Carmy remaining locked in the fridge means we also don’t get full closure for Carmy and Sydney, with the latter experiencing her own PTSD as the sound of the ticket printer echoes even as the last diners have left the restaurant. If this truly is “the thing” as her father suggests, that means this is now her life, and that is a terrifying, vomit-inducing reality for someone who has experienced failure before. Carmy and Sydney spent the season building up the people around them to support their vision, but even though Sydney might have figured out how to edit down her menu ideas, she doesn’t have the peace of mind she’d need to not be terrified by what’s still ahead of them. The finale doesn’t need to remind us about the financial pressures of filling tables. The loss of a chef to a crack cocaine habit isn’t a troubling setback. The conflict of the third season isn’t whether The Bear can be successful—it’s whether the chefs who made it a success will be able to get their heads around the task ahead of them in a way that also allows them to function as human beings.
It’s an evolutionary jump for the show as a whole, delivering a second season of greater ambition that deepened my connection to the show and its characters. And while I’ll reiterate once more that I do feel this would have been just as effective if we’d had it spread out over nine weeks and gathered once a week here at Episodic Medium to discuss each episode, I do think there’s something about being able to dive into this evolution at our chosen pace. The transformation of The Beef into The Bear may not have a great deal of suspense attached to it, but there’s a significant amount of growth in terms of the show and its characters, and the sum total of that probably resonates more when it happens over a shorter period. But I also hope that, should the show continue to evolve in ways that might no longer make this true, they’ll continue to revisit the question of a release strategy in the future, lest one of television’s strongest shows find itself trapped to a model that doesn’t serve the stories it wants to tell.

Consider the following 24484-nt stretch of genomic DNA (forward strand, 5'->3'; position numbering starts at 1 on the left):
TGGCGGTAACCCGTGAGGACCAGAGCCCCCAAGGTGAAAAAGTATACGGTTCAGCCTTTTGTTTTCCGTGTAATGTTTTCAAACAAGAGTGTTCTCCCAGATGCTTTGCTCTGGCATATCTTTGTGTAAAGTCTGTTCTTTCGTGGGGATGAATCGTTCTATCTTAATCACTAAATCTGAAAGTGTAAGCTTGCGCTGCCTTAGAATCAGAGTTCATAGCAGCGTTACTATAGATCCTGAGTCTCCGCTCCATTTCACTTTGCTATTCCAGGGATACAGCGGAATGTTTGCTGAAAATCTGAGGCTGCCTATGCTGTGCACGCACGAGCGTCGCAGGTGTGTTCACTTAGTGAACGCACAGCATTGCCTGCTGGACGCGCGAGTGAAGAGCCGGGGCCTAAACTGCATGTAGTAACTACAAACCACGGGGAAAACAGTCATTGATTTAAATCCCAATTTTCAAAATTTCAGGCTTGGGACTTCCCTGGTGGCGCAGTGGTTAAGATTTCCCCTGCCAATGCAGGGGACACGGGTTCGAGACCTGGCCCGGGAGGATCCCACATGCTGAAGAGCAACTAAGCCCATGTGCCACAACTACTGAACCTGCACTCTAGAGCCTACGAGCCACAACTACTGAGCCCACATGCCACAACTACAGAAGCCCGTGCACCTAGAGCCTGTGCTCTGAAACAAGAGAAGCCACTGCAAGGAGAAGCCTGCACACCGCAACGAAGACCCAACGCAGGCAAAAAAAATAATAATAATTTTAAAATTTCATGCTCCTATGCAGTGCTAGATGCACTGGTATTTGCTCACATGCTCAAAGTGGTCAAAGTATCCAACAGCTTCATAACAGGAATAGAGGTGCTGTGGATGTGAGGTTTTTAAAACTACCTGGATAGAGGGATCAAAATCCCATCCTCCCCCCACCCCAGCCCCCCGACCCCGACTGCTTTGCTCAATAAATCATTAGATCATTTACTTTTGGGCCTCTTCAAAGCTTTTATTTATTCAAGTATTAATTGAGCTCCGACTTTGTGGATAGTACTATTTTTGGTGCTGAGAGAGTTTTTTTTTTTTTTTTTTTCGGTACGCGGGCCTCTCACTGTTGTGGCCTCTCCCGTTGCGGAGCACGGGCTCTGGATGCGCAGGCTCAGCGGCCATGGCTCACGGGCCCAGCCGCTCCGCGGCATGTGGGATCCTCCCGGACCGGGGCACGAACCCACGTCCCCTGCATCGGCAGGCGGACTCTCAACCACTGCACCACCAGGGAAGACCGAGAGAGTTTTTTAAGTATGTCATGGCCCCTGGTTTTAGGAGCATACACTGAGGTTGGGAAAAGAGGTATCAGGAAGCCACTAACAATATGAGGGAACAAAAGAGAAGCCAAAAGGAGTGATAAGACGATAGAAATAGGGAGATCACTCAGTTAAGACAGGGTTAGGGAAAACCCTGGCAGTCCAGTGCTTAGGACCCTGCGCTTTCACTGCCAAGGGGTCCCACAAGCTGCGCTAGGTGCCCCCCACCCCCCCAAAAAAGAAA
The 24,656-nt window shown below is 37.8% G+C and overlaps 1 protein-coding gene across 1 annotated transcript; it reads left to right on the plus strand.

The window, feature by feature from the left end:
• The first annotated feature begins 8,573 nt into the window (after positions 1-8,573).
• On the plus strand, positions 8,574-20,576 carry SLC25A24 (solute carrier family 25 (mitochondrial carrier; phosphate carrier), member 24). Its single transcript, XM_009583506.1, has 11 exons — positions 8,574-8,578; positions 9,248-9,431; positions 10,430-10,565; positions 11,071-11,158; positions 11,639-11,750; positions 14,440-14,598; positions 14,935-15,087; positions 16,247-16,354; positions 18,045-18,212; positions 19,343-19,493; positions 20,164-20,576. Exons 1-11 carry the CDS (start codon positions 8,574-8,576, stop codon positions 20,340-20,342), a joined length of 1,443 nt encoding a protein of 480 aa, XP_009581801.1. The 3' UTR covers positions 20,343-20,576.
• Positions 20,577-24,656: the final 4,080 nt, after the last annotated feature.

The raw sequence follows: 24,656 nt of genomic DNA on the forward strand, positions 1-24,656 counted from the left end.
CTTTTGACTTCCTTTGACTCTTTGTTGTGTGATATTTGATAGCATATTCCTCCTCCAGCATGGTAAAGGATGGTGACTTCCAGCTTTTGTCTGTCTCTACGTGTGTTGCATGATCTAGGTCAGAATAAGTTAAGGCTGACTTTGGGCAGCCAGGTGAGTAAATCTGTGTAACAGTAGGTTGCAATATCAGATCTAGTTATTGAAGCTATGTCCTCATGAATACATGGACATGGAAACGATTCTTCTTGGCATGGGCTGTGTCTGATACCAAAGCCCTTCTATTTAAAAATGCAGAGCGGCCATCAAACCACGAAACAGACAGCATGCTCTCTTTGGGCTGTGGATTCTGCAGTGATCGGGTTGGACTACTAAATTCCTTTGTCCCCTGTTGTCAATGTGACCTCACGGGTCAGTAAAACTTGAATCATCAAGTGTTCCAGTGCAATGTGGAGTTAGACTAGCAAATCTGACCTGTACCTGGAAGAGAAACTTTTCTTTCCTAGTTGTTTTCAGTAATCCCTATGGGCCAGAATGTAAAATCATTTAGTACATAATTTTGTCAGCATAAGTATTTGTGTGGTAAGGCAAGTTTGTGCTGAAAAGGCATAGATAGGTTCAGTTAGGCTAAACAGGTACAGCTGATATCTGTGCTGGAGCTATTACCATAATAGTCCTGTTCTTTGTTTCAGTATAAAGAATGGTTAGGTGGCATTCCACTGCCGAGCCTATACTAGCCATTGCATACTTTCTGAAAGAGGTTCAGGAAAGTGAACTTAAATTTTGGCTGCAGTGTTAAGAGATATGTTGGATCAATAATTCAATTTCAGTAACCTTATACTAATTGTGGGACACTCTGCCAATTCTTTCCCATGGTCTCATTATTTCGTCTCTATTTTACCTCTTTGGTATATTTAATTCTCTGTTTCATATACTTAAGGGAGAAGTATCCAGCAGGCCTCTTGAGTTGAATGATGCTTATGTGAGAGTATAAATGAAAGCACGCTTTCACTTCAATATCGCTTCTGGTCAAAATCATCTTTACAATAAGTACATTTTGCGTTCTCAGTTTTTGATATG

The internet has already written all the stories about the season’s cameos, but I think it’s such a great example of using the audience’s inability to erase big name stars’ past roles and using them exclusively to play larger-than-life figures who loom over the characters. It means that the cameos’ prominence in our experience matches how they resonate for the characters, whether it’s Will Poulter for Marcus, Olivia Colman for Richie, and of course Jamie Lee Curtis for the entire family.
I will say it’s notable to me that they specifically emphasize that Mulaney and Paulson couldn’t make it for the Friends and Family opening, implying that they are more of a presence in these characters’ lives. Meanwhile, I still don’t entirely know how Bob Odenkirk’s character was related to anyone, which really struck me during “Fishes”—part of the disorientation of the episode is the complete lack of exposition at who we’re meeting and their relationship to everyone involve, adding to the claustrophobia.
My favorite small moment in the season was the quiet beat where Tina calls Ebra after he stops coming to the culinary classes. It was not a shocking development: we could clearly see him falling behind where Tina was succeeding. But seeing her anxiety over being alone in that environment play out, and then her big triumphant karaoke moment, and then the resolution with the job at the takeout window? It’s not a story that gets a full episode to itself, but it really resonated for me.
I liked Molly Gordon’s Claire, even if the sheer earnestness of the love story kind of occasionally seemed at odds with the show’s allegedly comic dynamic. The scene of them in bed together was particularly cheesy in ways that felt very deliberate, but which maybe went too far into that well for me. I don’t think the show is suddenly going to become driven by this OTP, but I do expect we’ll be hearing from her again, given that they chose to play the voicemail and all.
I’m sorry, but as much as Richie might be transformed, I simply do not believe that he had the money for after-market Taylor Swift tickets, and do not believe that he would have understood how to navigate the pre-sale process.
There’s something especially cruel that I’m posting a two-week late review of the season, compared to the general pace of postmortem content, and yet I’m still doing so before those in international markets can access the season legally. A bizarre choice, that one.
There’s been no shortage of discussion about the show’s soundtrack, as you can turn to both Uproxx and Salon for detailed breakdowns of the song choices this season. I’m curious to see how the show’s first season fares in the Music Supervision category at the Emmys, which has yet to honor a half-hour series. I definitely think that the use of R.E.M.’s “Strange Currencies” will make them a strong contender next season, as conspicuous supervision seems like something that would be rewarded in this case.
Programming note: Lisa Weidenfeld’s reviews of The Afterparty begin on Wednesday, while Noel Murray’s coverage of What We Do In The Shadows returns on Thursday, so if you’re not a paid subscriber, now’s a great time to get started as the summer kicks into full gear.